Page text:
Feature

Brand Health Check: BT Vision

The TV platform's £30m push touting its new Sky Sports offering has fallen flat.

For BT Vision, the acquisition of rights to show Sky Sports 1 and 2 was meant to herald a new era for its hybrid DTT/IPTV platform. Indeed, so excited about the development was Adam, the BT ads' resident protagonist, that he managed to tear himself away from mulling over his seemingly endless courtship of Jane.

Instead, in a dream-like sequence, the brand character left his flat and entered the tunnel ready to emerge onto a football pitch alongside players including Michael Owen and Shay Given, to the cheers of the crowd.

Sadly, for some subscribers who chose to take up the BT Vision offer, the reality proved disappointing. In a blunder reminiscent of recent aberrations suffered by ITV in its sports coverage, a technical glitch prevented viewers from accessing the Sky Sports packages for which they had paid.

While BT has promised to refund those affected, and pointed out that Top Up TV suffered similar problems, it was not the ideal start. It also threatened to overshadow BT's £30m marketing investment in its entry into the deregulated TV sports market, intended to drive uptake. However, BT Vision has yet to gain the scale it promised. In the most recent quarter it acquired only 14,000 subscribers; its lowest quarterly increase for two years.

So what should BT Vision do next? We asked Neil Davidson, strategic planning director at Billington Cartmell, who has worked with Vodafone, and Mike Welsh, chief executive of Publicis Dialog, who worked on ITV Digital.

 

NEIL DAVIDSON, strategic planning director, Billington Cartmell

Sky, and its emotionally engaging advertising, dominates the market. While Sky trumpets its own content, creating a buzz around it, BT Vision has to tread the line between using Sky-generated content to sell itself and communicating packages in ways that can feel lesser.

BT Vision needs to communicate more clearly its real point of difference and why consumers should feel good about choosing it over the more obvious choice, Sky. How can BT Vision differentiate itself in a way that feels relevant to consumers' lives, not just another bit of kit slugging it out over price?

BT Vision also needs to create a more meaningful connection with the broader BT brand. While Sky maximises the buzz from its own content, BT doesn't fully maximise its credentials as a broader communications brand, particularly in its TV advertising.

REMEDY

- Position BT Vision as the more intelligent, consumer-focused choice. For consumers who want to be more selective about what, how much and when they view content, BT Vision can actually be the smarter choice.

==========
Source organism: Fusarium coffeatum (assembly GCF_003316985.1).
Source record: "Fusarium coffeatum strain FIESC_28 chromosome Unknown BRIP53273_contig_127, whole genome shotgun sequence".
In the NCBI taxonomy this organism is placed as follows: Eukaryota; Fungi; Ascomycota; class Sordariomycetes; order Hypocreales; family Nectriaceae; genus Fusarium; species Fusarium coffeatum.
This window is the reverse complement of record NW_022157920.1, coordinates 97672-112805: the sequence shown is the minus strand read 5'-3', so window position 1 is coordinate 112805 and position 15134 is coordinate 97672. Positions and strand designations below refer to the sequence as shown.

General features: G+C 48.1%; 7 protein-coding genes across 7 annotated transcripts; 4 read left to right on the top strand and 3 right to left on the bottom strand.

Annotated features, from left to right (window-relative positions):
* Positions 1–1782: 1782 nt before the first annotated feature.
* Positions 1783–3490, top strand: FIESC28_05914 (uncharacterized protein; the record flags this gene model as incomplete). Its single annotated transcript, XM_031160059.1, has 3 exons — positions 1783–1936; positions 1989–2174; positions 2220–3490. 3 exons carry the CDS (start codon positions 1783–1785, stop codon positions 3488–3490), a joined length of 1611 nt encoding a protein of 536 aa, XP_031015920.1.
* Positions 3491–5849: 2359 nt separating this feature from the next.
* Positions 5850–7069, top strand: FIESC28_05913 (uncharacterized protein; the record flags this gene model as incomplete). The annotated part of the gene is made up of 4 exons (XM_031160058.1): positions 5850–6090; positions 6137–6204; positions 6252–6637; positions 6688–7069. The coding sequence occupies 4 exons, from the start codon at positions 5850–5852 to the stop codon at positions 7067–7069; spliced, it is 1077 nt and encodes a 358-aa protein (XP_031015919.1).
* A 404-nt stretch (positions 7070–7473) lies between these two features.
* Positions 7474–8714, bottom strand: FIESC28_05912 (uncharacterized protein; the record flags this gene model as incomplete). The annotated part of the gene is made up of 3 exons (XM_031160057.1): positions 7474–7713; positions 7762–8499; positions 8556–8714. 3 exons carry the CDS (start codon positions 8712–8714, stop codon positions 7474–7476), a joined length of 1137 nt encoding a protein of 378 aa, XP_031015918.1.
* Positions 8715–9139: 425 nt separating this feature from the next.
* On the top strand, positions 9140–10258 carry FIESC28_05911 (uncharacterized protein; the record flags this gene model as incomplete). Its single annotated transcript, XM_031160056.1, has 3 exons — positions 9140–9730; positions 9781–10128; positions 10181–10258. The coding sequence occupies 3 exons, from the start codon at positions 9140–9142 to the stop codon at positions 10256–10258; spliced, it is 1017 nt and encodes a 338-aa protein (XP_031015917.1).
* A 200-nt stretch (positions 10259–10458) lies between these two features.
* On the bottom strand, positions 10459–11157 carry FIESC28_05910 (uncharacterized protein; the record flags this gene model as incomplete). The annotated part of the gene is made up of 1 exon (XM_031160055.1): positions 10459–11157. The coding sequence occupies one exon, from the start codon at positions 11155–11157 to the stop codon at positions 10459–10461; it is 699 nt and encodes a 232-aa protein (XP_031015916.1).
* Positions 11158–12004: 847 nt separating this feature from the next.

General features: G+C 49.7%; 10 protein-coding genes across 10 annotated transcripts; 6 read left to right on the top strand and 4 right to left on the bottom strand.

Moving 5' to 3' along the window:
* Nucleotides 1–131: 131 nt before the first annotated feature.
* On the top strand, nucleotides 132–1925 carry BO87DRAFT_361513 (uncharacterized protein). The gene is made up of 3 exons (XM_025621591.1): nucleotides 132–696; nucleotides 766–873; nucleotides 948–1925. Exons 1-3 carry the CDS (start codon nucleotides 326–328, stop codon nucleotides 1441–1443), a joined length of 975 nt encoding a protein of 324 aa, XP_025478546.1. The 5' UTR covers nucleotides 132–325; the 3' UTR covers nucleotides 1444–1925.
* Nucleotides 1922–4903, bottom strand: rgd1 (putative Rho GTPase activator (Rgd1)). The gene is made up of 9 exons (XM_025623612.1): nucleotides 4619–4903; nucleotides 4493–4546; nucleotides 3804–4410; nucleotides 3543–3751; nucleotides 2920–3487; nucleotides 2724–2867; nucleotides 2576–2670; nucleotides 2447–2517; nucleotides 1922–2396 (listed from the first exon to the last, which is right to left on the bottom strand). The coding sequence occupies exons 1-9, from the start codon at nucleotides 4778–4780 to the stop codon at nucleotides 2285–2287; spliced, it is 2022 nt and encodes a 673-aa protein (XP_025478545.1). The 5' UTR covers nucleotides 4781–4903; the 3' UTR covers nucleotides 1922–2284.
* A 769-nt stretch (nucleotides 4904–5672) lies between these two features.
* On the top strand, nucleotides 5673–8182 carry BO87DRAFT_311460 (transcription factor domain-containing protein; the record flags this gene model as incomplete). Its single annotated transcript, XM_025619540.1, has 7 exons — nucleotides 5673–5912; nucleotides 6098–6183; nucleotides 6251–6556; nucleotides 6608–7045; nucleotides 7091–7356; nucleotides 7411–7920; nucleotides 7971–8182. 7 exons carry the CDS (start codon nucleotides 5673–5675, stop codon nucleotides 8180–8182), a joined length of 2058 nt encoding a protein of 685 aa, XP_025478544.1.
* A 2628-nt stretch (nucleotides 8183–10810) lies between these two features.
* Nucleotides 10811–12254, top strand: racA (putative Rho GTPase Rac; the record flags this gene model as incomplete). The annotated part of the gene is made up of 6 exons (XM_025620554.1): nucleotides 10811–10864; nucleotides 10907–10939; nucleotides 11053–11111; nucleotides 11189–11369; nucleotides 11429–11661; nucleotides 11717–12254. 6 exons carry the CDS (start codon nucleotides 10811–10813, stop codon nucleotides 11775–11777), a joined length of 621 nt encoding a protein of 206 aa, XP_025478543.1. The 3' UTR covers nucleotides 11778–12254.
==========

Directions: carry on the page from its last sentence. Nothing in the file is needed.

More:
- Bring to life BT Vision's USPs and how they make a difference to people's lives, in ways that BT does with its other products. BT Vision's package flexibility, internet streaming and far superior replay capabilities make it an offer that means TV could enhance our lives rather than dominate them.

- Bring simplicity to a complex and confusing market. BT Vision could bring this to life at the start of its engagement with potential consumers, through simplifying different packages and how they compare with the competition in a way that no one in the market is yet doing.

MIKE WELSH, chief executive, publicis dialog

In the UK, pay-TV is all about football. Sky is still the natural first port of call for consumers: its 9.8m subscribers know they won't miss a minute of the action. Moreover, as the beautiful game has previously been the business' saviour, Sky certainly isn't going to give an inch without a fight.

The fact that BT Vision won't be carrying Sky Sports 3 and 4 leaves it vulnerable. Almost a decade ago, OnDigital (later ITV Digital) successfully lobbied for Sky to allow it to sell Sky Sports 1 and 2. Sky retaliated by launching Sky Sports 3 - the only place where viewers could watch League Cup football ties live.

Sky was also well prepared for BT Vision's high-profile Sky Sports launch announcement this summer, just three months after the Ofcom ruling. Sky quickly countered the challenger's push by highlighting exactly how many sports channels it offers in comparison. BT Vision's £30m ad campaign will apparently garner just 60,000 additional subscriptions.

Even though BT Vision is significantly cheaper than either Sky or Virgin Media, particularly when you compare phone, web and TV bundles, I suspect not a lot of people know that.

REMEDY

- Market the significant price differentials aggressively - they are worth shouting about.

- Expect the unexpected from Sky. The recent wholesale price hike was genius; there's more to come.

- Sharpen up the advertising - why were the players in the TV ads not wearing team kits? It feels a bit own-label.

- Exploit the roll-out of fibre-optic technology - give the brand a leadership position.